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Creating a Customer-Service Business

(June 2006) posted on Mon Jul 17, 2006

Learn how borrowing some customer-service philosophies from Starbucks can set your shop apart from the competition.

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By Gordon Roberts

Starbucks never set out to be the cheapest; they succeeded by being the best. The biggest advertisement for this business model can be seen in the incredible proliferation of Starbucks on every main street and in every shopping center in America. Chances are that many of you settled down to read this column with that familiar green and white cup in hand and perhaps biscotti on the side. Whether you drink Starbucks coffee or not, you can't help but admire the company's marketing abilities and incredible level of market penetration.

Applying the Starbucks model to your shop

Look around your facility and see it from your customers' point of view. Is it a welcoming environment? Will they immediately feel confident that this is the facility to take their business to? If you conduct most of your business on the phone, do your customers have to wait while someone finds an available order taker? Does your staff answer the phone in a professional manner? Is the employee who greets customers at the door competent and well trained? Does he or she inspire confidence? Do you have the customer-service skills that make you stand out from the crowd?

The fundamental question behind all these others is this: Are you giving customers a good reason to spend a little more money with you rather than settle for your competitors' bargain pricing? You must be able to look your customer in the eye and explain exactly why your product is just a little pricier. And you must have the confidence to let the bargain hunter go elsewhere if necessary.

If the deal will be bad for your business, then let it go. Let it become a bad deal for your competitor. Remember, you aren't in the screen-printing business. You are in the customer-service business, and most importantly, you are ultimately in business to make a profit. Never lose sight of that.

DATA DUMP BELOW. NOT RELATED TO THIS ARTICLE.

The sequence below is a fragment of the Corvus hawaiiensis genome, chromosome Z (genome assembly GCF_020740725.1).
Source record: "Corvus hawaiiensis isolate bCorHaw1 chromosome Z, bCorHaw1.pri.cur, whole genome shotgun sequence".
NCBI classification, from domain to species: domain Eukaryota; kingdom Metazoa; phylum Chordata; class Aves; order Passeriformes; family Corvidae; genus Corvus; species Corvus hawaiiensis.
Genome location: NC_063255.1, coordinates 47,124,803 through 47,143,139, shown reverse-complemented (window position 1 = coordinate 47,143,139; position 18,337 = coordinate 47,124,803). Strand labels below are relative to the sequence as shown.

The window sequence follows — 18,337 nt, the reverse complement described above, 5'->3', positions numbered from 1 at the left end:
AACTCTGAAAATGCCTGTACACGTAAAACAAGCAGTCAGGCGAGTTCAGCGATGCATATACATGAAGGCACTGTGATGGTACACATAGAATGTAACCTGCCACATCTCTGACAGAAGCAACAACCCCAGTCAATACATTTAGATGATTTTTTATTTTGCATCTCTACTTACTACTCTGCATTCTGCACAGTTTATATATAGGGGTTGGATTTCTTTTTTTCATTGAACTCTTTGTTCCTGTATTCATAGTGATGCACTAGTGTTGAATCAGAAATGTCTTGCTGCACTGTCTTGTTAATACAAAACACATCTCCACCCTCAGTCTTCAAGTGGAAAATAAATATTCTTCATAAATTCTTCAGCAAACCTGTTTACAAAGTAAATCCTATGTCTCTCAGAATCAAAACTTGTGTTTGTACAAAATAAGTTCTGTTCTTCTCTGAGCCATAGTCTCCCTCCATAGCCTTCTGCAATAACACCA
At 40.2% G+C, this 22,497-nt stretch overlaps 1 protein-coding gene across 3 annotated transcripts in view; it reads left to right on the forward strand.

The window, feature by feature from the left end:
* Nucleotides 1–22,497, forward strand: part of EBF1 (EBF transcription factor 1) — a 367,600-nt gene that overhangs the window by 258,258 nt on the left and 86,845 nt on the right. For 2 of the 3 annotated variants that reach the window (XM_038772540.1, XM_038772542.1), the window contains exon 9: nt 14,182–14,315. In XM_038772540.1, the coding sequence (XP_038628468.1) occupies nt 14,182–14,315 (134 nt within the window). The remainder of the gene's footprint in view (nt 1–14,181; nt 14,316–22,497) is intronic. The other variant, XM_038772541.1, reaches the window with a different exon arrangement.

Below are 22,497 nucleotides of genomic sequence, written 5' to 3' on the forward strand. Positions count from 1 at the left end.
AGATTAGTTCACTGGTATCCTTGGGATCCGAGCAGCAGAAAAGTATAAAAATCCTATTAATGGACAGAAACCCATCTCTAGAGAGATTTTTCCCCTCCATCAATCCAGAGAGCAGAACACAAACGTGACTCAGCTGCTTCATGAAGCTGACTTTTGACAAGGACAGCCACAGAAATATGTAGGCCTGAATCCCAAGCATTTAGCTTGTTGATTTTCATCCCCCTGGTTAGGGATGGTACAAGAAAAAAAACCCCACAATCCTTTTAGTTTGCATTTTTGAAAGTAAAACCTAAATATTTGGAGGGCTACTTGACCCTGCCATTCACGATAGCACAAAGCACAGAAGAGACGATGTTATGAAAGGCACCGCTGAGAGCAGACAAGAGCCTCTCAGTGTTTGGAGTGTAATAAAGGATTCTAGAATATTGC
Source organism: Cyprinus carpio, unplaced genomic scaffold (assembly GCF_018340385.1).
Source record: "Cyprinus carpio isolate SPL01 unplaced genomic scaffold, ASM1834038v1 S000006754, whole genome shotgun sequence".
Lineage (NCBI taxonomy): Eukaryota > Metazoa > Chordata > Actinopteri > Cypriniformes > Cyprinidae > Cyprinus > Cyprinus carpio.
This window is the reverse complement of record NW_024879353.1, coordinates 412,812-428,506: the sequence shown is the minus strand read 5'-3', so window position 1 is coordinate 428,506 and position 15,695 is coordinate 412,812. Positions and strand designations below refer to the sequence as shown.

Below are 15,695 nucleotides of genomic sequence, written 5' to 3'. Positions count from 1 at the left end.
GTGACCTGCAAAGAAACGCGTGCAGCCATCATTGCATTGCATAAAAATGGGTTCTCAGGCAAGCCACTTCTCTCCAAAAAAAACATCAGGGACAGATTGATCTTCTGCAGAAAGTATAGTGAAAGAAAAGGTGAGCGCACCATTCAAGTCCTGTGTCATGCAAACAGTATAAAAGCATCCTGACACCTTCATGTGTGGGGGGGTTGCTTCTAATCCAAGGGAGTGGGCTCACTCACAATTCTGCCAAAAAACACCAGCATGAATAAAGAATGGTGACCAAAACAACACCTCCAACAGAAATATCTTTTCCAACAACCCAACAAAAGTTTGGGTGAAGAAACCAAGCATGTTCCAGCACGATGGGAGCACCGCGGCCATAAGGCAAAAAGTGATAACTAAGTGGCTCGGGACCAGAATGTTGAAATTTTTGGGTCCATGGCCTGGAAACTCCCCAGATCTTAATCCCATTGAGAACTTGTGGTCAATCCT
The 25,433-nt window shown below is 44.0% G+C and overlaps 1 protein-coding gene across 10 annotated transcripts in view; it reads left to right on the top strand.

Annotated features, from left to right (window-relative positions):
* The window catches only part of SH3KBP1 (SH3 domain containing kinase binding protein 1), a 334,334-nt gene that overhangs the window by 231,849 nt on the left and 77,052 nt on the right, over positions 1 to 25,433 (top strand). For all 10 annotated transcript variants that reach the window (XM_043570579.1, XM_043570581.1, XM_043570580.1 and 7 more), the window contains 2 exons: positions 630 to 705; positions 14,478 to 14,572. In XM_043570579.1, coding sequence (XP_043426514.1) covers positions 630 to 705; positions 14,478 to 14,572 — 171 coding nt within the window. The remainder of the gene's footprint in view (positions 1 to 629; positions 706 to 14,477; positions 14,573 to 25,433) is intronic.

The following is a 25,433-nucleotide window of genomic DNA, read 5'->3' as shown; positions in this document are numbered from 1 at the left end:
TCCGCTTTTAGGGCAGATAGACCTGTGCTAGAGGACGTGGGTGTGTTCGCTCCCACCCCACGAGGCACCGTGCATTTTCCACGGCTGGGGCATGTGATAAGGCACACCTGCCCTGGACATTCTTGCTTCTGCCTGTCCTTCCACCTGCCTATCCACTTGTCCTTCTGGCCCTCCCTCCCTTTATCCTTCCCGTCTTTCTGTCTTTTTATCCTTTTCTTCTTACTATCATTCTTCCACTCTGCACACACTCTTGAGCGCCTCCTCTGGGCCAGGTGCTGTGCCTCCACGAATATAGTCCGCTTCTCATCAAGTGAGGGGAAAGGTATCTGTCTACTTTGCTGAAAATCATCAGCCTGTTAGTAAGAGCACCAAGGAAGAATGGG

Take time to educate your customers about what makes you better than the rest of the competition. Start with a tour of your shop, and stress your attention to detail and the quality of your workforce. Show them why quality is not necessarily cheap, and give them good reasons to bring their business to your door. It may be necessary to let them go and get burned by one of your competitors. If you do your job correctly, though, your customers will come back. Build your business relationships over time and you will reap the rewards. It's always possible to beat someone else's price, but if pricing becomes the focus of your business, you set off on a long, hard road to the bottom.

Turn your screen-printing business into a customer-service business. Charge an honest price for a high-quality product. Be ready to demonstrate why your products are superior to those printed by your competitors. Look your customers in the eye and tell them why they should pay you more for a job done well. It's a simple formula, but it makes perfect business sense. Now, head down to your local Starbucks and load up on the caffeine that you will need to take care of all the profitable orders you'll be receiving.


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